In order to measure the influence of the dimensions of the pin array (pin diameter and pin spacing), the dimensions of the disturbed zones are measured. For 0° arrays, the disturbed zones are measured perpendicular to the fiber orientation. For 90° arrays, the measurement was conducted along the fiber orientation. For this, the disturbed zones were manually measured at the surface of the CFRT sample as well as in the middle of the sample at a depth of 1 mm. The sample size differs between three and five measurements between the different samples because the number of individual pins in an array is dependent on the spacing between pins (Table 3).
Figure 9 gives an overview of the measured disturbed zones in dependency on the fiber orientation and the depth of the used cross section for the measurement. It can be clearly seen, that the dimension of the disturbed zones in relation to both fiber directions is significantly larger for arrays with pins with 1.5 mm in relation to 1.0 mm in diameter. In 0°, the average disturbed zone for 1.5 mm over all three array types at a depth of 0 mm is 9.8 mm, and for 1.0 mm, it is 6.1 mm, which is an increase of 60%. At 90° and a depth of 0 mm, the average disturbed zone measures 2.8 mm for 1.5 mm pins and 1.8 mm for 1.0 mm pins, which is an increase of 51%. This increase in the size of the disturbed zones corresponds well with the increase in diameter, which is 50%.
Furthermore, it is noticeable that the disturbed zone in 0° is larger at the surface than it is at a depth of 1 mm. One explanation for this behavior lies in the fiber displacement along the Z-axis during pin insertion. When looking at the Z–Y plane in Figure 8, a fiber bundle can be seen that is initially located at the surface of the sample and is displaced by the pin structure forming an approximately triangular displacement pattern, which corresponds with the dimension of the disturbed zone in the X–Y plane. Since the width of the triangular displacement pattern decreases with increasing depth, the dimension of the displaced zone in 0° also decreases with the depth.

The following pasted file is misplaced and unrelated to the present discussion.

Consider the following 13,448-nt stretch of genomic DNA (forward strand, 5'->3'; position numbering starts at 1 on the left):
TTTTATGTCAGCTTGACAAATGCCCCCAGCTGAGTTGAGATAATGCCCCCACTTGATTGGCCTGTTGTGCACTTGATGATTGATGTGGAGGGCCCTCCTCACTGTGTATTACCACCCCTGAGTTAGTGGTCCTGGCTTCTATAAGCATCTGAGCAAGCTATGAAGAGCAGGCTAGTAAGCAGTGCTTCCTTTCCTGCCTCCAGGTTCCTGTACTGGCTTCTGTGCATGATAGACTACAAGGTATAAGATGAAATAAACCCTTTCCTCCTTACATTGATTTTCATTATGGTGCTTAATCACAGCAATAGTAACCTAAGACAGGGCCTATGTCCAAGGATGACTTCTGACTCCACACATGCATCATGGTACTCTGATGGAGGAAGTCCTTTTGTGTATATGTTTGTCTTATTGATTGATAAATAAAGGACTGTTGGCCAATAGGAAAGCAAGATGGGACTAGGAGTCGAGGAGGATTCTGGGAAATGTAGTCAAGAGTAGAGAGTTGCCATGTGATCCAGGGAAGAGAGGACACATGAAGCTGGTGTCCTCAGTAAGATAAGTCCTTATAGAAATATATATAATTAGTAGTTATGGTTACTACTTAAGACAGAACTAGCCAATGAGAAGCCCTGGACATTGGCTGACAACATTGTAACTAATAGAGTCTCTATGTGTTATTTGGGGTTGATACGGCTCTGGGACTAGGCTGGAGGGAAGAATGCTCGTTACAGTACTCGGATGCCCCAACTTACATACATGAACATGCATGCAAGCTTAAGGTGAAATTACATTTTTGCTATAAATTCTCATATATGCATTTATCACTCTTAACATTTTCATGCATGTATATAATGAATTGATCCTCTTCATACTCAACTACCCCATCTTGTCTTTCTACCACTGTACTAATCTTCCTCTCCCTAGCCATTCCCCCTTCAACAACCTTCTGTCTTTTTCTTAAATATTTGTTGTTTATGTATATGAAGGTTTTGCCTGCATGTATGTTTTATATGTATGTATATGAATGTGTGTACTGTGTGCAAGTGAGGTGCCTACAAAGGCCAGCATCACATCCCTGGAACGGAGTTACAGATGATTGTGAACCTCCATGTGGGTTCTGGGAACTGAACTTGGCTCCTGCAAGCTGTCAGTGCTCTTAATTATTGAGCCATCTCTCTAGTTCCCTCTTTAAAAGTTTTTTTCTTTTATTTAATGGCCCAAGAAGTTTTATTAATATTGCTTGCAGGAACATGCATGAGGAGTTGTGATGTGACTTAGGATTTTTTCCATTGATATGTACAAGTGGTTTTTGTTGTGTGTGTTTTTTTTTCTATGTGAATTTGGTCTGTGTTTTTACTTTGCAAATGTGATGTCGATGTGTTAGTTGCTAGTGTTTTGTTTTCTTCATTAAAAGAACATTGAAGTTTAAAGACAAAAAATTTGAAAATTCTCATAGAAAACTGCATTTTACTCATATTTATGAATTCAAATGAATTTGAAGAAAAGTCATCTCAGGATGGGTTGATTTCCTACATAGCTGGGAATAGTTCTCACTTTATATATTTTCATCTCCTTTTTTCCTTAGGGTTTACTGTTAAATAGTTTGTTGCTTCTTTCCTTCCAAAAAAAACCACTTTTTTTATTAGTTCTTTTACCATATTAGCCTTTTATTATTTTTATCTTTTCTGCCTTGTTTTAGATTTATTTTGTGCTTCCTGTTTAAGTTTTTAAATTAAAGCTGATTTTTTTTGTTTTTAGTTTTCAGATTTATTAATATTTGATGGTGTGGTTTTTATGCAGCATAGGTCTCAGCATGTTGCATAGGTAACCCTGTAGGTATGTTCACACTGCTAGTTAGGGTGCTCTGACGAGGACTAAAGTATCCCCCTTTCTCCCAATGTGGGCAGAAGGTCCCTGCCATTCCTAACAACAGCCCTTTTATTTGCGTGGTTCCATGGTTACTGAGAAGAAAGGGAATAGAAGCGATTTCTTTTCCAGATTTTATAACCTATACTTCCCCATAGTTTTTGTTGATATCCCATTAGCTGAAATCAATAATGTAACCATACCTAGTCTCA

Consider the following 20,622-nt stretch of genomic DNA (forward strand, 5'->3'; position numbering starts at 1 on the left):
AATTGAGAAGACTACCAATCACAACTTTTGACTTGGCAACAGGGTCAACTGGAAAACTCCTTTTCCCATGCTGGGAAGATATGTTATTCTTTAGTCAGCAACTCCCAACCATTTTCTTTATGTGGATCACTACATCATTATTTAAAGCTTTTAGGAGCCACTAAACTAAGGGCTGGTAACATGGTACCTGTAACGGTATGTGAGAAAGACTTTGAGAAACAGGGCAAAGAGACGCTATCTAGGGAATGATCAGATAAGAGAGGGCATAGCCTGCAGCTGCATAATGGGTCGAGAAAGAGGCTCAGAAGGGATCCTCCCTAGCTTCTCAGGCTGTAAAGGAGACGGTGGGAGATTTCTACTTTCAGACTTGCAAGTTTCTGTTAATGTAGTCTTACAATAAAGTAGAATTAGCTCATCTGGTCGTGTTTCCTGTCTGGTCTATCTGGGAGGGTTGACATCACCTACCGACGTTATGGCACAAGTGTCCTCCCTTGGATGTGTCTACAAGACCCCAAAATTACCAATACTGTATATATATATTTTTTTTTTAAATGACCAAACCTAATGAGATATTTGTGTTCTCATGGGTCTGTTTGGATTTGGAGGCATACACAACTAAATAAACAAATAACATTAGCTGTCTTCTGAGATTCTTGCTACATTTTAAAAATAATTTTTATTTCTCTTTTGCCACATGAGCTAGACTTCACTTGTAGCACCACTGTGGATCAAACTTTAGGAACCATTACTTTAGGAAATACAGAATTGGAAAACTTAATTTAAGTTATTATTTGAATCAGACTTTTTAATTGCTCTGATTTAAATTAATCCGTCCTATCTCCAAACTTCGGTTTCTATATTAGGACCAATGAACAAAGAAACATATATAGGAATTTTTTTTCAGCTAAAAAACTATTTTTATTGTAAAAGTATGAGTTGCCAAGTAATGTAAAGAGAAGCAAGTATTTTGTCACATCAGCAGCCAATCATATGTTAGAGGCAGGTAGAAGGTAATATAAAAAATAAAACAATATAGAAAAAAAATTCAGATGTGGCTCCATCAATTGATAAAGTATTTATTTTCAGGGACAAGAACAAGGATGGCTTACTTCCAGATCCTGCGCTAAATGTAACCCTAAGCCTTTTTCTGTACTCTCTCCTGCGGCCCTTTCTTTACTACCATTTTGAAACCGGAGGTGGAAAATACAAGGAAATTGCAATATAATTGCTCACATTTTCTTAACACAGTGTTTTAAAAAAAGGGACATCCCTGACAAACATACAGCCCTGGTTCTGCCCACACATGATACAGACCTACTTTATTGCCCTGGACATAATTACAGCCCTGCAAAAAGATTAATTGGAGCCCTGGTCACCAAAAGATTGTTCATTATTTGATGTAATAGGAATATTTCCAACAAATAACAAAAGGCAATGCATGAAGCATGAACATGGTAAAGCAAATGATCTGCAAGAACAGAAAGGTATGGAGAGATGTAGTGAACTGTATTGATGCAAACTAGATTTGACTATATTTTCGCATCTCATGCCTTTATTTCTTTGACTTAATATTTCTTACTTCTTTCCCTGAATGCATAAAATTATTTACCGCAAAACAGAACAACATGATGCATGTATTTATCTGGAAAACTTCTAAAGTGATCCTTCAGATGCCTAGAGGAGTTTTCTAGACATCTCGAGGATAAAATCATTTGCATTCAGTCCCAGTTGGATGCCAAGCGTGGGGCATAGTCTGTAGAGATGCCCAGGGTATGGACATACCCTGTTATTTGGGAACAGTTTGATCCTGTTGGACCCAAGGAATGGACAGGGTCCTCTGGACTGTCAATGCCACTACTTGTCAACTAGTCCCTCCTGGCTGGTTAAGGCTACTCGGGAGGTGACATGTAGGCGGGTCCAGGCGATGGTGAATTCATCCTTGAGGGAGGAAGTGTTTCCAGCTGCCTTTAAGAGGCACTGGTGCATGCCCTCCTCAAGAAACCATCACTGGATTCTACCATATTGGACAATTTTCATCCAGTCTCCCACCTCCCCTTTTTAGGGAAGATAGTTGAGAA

The disturbed zone in 90°, however, increases with the depth, in which it is measured. This phenomenon can not only be seen in the X–Y plane but can also be reconstructed in the Y–Z plane (Figure 7). One possible explanation for this is that a lateral matrix flow caused by the pin insertion of the pin structures into the CFRT component is more pronounced at a higher depth causing an increased fiber displacement further from the CFRT surface.
When projecting these findings to the design of 2D multi-pin arrays, it is assumed that especially the disturbed zones in 0° going out from the pin structures would lead to the consistent matrix-rich zones along the fiber orientation if the pins are spaced in a distance below the dimension of the disturbed zone. A continuous matrix-rich zone would potentially lead to poor mechanical performance of the joint as it is hardly possible to introduce the load into the fibers. Consequently, when designing a pin array for practical applications, the pin spacing in 0° should be larger than the dimension of the disturbed zones leading for the used CFRT material to a minimum pin spacing of approximately 12 mm for 1.5 mm pins and 8 mm for 1 mm pins.
In 90° to the fiber orientation, an overlap of the disturbed zones could potentially lead to high fiber compaction and potential fiber damage and thus should be avoided, too. This would result in a minimum pin spacing of 90° of approximately 5 mm for 1.5 mm pins and 3.5 mm for 1 mm pins. This would lead to the following required joining area per pin: 60 mm2 for 1.5 mm pins and 28 mm2 with 1.0 mm pins leading to pin densities of approximately 2.9% for 1.5 mm pins and 2.8% for 1.0 mm pins, respectively. These values lie very close, and under consideration of the significant standard deviations in the measurements of the disturbed zones, it can be assumed that the achievable pin densities are almost identical.
A clear assumption about whether smaller or larger pins are beneficial for high transmittable loads in the joint cannot be given at the current state. It is possible, that smaller pins leading to the reduced undulation of the fibers could result in better mechanical performance under the assumption of identical achievable pin densities. However, this assumption has to be investigated in future studies.
2.2.2 2D arrays
The investigation of 2D arrays is more difficult due to the above-mentioned beam hardening artifact. Consequently, an in-detail investigation of the 1D arrays could not be performed in this study.
However, when comparing symmetric and asymmetric pin arrays, it is clearly visible that the offset is beneficial in means of fiber displacement and avoidance of overlapping matrix-rich zones. The asymmetric arrangement effectively doubles the distance between two pins in direction of the initial fiber orientation (Figure 10).